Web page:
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KIPP Foundation Overview

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San Francisco, CA
51 to 200 employees
Nonprofit Organization
$50 to $100 million (USD) per year

KIPP Foundation Reviews

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Richard Barth
19 Ratings
  • "Co-Teacher"

    • Work/Life Balance
    • Culture & Values
    • Career Opportunities
    • Comp & Benefits
    • Senior Management
    Former Employee - Co-Teacher in San Antonio, TX
    Former Employee - Co-Teacher in San Antonio, TX
    Positive Outlook

    I worked at KIPP Foundation full-time (More than a year)


    Great leaders and team. Great work environment.


    Low pay. Management was always stressed.

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KIPP Foundation Photos

KIPP Foundation photo of: KIPP Atlanta Collegiate Warriors show our Team and Family spirit.
KIPP Foundation photo of: The KIPP Atlanta Collegiate founding class of 2015 during their reflection ceremony last May.
KIPP Foundation photo of: The KIPP STRIVE Primary L.O.V.E. Choir takes the stage at the KIPP School Summit in 2015.
KIPP Foundation photo of: KIPP Peace
KIPP Foundation photo of: A peek into what's going on during art class at KIPP WAYS Academy
KIPP Foundation photo of: KIPP Alumni-- Baylorgrads
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KIPP Foundation Interviews



Getting an Interview

Getting an Interview




  1. Helpful (1)  

    Teacher Interview

    Anonymous Interview Candidate in New Orleans, LA
    No Offer
    Negative Experience
    Easy Interview


    I applied through a recruiter. I interviewed at KIPP Foundation (New Orleans, LA).


    I was "poached" for an interview in New Orleans after nearly a year and a half of KIPP emailing me and telling me "how amazing" they have heard I am as a teacher. I declined an interview initially because I was out of state. They contacted me 6 months later, and I agreed to interview with them or have more of an informal chat, since I did not apply for anything. The initial phone conversation was with someone in HR who did not look at my resume prior to our scheduled appointment. She said, "You don't have classroom experience, correct?" In fact I had 7 years of classroom experience. After a disjointed conversation, she said she was going to, "create a position for me, because I'm so AMAZING." I was hesitant, but asked her to send me a job description once she had it. The HR woman also suggested I get a (second) Masters, which KIPP would pay for.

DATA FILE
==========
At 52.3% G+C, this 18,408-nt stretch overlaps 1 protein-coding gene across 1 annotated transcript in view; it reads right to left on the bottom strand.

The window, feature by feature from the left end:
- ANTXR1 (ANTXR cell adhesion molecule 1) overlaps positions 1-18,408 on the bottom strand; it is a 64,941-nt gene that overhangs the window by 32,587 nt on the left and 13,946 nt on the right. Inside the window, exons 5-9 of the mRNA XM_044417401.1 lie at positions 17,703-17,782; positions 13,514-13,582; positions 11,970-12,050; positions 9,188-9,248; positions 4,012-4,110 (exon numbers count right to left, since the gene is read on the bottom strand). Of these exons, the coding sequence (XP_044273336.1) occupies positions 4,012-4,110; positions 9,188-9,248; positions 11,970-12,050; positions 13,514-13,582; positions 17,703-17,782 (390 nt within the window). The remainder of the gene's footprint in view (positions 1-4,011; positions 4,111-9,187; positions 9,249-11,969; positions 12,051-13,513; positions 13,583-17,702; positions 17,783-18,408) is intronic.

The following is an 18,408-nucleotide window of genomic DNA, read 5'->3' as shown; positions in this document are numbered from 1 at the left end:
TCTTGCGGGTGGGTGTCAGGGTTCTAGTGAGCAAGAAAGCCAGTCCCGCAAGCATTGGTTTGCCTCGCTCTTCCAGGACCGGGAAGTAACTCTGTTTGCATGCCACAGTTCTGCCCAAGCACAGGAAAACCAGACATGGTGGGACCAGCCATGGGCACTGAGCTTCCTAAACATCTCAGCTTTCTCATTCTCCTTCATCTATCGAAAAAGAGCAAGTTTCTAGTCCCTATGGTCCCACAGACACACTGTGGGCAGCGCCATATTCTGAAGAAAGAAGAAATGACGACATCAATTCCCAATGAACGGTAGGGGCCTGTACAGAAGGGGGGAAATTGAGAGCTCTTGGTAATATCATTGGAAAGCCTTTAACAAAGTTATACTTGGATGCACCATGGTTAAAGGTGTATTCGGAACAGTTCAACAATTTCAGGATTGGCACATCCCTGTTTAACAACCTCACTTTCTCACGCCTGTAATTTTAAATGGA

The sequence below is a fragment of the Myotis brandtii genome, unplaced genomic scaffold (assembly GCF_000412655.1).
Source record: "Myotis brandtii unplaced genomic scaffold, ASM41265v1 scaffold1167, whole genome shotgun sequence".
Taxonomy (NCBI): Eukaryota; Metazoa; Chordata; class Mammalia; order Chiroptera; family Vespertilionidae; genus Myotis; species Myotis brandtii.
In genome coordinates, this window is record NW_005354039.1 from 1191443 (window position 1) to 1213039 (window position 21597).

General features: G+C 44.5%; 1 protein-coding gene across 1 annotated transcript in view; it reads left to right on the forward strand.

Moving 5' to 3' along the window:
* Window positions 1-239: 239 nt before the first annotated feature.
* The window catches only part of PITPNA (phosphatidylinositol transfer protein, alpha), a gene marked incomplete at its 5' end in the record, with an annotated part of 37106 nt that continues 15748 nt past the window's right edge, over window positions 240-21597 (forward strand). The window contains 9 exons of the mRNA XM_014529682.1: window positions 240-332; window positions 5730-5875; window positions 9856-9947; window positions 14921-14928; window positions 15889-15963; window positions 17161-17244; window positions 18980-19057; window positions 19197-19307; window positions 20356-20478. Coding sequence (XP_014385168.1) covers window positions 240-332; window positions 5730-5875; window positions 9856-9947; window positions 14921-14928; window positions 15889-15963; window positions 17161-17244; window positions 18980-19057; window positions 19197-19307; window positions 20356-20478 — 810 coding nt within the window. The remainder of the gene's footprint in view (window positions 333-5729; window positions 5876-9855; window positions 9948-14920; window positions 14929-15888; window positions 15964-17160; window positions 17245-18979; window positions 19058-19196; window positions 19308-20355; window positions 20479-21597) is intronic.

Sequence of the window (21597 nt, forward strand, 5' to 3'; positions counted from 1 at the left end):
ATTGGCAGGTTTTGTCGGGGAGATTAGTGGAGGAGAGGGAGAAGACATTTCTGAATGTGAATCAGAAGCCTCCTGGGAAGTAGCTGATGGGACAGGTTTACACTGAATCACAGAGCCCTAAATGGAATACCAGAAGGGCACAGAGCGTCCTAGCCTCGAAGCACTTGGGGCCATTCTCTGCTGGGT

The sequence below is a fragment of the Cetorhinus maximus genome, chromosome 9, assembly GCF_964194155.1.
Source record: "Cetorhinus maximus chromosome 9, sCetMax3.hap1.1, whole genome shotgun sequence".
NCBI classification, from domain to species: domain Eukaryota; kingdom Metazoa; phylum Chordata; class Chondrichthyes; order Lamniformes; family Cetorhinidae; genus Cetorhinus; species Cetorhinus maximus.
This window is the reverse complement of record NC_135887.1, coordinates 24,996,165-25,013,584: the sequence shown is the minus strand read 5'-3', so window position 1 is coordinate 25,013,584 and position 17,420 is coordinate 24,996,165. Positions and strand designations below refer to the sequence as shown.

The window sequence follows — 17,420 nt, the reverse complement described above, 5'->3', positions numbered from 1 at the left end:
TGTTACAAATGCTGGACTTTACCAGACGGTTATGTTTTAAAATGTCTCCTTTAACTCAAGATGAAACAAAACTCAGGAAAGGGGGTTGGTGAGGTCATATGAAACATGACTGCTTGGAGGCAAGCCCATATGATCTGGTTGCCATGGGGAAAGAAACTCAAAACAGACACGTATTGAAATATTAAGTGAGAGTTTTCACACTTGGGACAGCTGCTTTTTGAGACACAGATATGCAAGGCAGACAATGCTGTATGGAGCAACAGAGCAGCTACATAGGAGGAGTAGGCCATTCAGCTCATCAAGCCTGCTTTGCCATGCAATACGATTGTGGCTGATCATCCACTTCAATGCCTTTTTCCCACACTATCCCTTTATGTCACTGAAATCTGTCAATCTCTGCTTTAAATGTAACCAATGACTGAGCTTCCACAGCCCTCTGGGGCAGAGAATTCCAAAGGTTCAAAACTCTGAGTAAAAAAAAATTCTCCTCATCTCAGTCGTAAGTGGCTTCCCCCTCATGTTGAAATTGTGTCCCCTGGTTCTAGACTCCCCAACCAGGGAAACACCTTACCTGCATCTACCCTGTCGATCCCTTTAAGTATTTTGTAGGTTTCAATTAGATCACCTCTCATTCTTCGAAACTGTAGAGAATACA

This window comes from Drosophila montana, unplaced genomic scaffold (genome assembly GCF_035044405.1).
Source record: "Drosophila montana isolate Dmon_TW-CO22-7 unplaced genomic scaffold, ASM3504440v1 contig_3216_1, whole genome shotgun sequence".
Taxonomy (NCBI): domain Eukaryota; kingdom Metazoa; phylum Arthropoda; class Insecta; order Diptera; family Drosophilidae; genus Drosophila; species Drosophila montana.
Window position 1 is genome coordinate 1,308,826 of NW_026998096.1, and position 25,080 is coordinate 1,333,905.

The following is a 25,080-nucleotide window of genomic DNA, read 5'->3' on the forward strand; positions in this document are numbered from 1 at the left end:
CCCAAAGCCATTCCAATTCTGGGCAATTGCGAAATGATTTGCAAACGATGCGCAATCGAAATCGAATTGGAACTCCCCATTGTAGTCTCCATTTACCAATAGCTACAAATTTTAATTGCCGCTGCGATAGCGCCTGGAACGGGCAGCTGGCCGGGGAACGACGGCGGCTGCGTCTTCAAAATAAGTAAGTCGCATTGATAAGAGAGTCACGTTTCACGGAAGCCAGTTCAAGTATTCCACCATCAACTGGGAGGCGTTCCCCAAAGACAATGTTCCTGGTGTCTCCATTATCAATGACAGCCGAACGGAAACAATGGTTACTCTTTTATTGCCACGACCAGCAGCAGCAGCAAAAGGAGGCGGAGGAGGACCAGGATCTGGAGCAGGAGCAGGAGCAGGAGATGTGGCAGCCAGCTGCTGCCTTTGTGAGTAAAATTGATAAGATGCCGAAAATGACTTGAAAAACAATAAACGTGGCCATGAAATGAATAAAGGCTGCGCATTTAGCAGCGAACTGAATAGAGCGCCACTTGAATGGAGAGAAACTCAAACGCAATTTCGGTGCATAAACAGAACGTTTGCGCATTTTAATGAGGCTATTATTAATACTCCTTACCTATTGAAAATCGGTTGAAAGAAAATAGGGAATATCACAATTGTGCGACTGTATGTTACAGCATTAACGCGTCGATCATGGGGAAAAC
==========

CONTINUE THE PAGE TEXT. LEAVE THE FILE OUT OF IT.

The second "interview" was with the principal of the school that the woman in HR referred me to. At the start of this conversation, I still had not seen an official job description. The principal acted as though this was a formal phone interview. He asked, "What club or activity would you like to start to promote leadership?" I told him that would be based off of a needs assessment of the children, and I'd have to meet with them and see what their interests were before I could answer that.

    He also wrote that I don't have experience with large groups of middle school aged students, when KIPP themselves said they needed me to teach middle school. Another comment he wrote, "Many of her questions surrounded workload and structure/logistics. Didn’t seem to ‘jump’ at the opportunities for autonomy/flexibility and our ‘find a way or make one’ philosophy."

    My questions were about workload and logistics because I've heard KIPP teachers spend 80 hours working a week for about 50K a year. If by autonomy/flexibility he meant, "Living, sleeping and breathing work," and if by 'find a way or make one,' he meant, "Make stuff up and don't voice any concerns," then he certainly made the correct decision in not hiring me.

    The principal said he'd call me back within a week, and never did. I asked him to send a job description and he never did.

    Two weeks later, I emailed him to follow up on my request. He wrote that I did not get the job. When I asked him why, he wrote that he respects that I want to know how to do better on an interview. He then emailed all the questions he asked me, and all of my responses. His notes included that I "didn't have initiative," because I didn't have an idea for a "leadership section" of his class of students I haven't met, for a job that I knew mostly nothing about, for a Foundation that begged me for years to teach for them.

    This was the most colossal waste of time, resources, and money that I can imagine. If you are going to constantly badger someone to interview with you, then offer them something wonderful.

    Interview Questions

See All 104 Interviews

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